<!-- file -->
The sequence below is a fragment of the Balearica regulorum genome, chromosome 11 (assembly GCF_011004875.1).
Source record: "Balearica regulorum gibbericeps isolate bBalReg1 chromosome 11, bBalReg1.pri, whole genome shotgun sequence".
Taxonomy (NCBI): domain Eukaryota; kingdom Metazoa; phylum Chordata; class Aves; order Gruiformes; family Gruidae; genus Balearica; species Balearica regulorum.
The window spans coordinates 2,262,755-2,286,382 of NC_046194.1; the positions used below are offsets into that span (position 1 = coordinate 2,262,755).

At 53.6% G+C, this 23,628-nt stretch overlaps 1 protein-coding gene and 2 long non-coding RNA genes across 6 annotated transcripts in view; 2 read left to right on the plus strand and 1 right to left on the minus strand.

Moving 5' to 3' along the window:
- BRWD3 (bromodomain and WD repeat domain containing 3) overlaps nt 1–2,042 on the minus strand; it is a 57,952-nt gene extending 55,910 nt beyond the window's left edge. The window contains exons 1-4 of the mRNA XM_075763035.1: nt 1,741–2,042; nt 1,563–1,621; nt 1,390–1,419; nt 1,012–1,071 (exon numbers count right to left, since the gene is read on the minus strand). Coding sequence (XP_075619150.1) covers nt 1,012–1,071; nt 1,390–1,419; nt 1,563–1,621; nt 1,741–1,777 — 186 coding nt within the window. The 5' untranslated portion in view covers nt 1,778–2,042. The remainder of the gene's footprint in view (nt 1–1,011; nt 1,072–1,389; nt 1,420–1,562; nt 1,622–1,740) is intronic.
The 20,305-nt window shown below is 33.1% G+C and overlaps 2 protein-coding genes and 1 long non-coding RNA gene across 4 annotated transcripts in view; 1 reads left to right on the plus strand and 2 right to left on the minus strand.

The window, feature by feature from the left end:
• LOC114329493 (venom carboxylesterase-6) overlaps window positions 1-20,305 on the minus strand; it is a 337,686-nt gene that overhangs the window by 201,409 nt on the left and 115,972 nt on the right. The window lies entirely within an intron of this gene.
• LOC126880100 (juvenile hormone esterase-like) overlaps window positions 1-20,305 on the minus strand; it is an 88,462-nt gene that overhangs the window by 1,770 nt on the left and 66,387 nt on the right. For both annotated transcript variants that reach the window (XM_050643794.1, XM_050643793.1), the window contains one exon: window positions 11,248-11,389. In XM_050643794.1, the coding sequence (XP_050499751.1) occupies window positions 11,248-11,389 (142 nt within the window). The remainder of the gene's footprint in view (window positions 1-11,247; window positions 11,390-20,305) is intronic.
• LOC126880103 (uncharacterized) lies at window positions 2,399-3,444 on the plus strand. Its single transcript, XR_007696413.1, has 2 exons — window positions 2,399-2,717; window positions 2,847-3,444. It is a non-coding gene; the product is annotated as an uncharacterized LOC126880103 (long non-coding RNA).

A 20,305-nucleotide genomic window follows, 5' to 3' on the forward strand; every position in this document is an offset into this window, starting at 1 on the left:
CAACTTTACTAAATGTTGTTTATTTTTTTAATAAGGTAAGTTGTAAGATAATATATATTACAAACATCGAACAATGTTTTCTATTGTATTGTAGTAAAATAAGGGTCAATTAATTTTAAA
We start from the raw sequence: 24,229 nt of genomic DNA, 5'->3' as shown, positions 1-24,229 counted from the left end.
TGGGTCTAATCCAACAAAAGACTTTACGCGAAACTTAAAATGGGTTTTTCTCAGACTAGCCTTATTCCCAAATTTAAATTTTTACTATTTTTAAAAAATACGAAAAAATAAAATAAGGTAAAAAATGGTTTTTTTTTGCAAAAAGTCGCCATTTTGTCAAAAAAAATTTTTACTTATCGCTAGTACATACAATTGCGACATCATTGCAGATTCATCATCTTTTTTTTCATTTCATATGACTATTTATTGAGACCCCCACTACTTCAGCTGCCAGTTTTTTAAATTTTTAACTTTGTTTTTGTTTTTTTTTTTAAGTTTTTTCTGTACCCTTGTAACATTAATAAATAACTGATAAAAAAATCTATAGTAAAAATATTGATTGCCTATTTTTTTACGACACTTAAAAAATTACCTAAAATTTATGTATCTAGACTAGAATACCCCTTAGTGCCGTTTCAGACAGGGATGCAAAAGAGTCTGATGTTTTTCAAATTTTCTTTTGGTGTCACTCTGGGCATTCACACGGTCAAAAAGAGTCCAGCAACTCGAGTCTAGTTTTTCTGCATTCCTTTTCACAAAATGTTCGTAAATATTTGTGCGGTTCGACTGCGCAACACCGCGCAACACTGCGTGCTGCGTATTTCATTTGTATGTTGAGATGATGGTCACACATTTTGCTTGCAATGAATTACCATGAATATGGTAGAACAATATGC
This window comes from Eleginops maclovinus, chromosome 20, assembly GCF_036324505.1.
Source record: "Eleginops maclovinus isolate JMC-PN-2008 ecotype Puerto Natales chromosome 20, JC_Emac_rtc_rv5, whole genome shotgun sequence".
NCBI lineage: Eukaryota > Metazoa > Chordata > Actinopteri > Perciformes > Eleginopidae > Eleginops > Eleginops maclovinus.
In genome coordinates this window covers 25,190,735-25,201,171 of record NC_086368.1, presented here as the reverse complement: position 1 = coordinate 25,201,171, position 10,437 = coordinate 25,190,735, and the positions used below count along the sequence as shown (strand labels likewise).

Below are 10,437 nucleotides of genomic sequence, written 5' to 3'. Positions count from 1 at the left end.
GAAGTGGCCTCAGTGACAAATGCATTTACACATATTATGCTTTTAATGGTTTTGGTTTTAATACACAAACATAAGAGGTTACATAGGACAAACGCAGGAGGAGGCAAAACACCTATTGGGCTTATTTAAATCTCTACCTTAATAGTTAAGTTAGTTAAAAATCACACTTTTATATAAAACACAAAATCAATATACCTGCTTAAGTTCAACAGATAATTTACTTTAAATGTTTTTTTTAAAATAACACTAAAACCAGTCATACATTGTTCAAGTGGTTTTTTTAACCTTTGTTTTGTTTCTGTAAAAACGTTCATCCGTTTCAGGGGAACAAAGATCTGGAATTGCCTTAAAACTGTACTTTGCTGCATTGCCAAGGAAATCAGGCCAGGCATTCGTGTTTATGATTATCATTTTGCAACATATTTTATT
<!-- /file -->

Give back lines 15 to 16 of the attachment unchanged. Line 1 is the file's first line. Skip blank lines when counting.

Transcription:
We start from the raw sequence: 24,229 nt of genomic DNA, 5'->3' as shown, positions 1-24,229 counted from the left end.
TGGGTCTAATCCAACAAAAGACTTTACGCGAAACTTAAAATGGGTTTTTCTCAGACTAGCCTTATTCCCAAATTTAAATTTTTACTATTTTTAAAAAATACGAAAAAATAAAATAAGGTAAAAAATGGTTTTTTTTTGCAAAAAGTCGCCATTTTGTCAAAAAAAATTTTTACTTATCGCTAGTACATACAATTGCGACATCATTGCAGATTCATCATCTTTTTTTTCATTTCATATGACTATTTATTGAGACCCCCACTACTTCAGCTGCCAGTTTTTTAAATTTTTAACTTTGTTTTTGTTTTTTTTTTTAAGTTTTTTCTGTACCCTTGTAACATTAATAAATAACTGATAAAAAAATCTATAGTAAAAATATTGATTGCCTATTTTTTTACGACACTTAAAAAATTACCTAAAATTTATGTATCTAGACTAGAATACCCCTTAGTGCCGTTTCAGACAGGGATGCAAAAGAGTCTGATGTTTTTCAAATTTTCTTTTGGTGTCACTCTGGGCATTCACACGGTCAAAAAGAGTCCAGCAACTCGAGTCTAGTTTTTCTGCATTCCTTTTCACAAAATGTTCGTAAATATTTGTGCGGTTCGACTGCGCAACACCGCGCAACACTGCGTGCTGCGTATTTCATTTGTATGTTGAGATGATGGTCACACATTTTGCTTGCAATGAATTACCATGAATATGGTAGAACAATATGC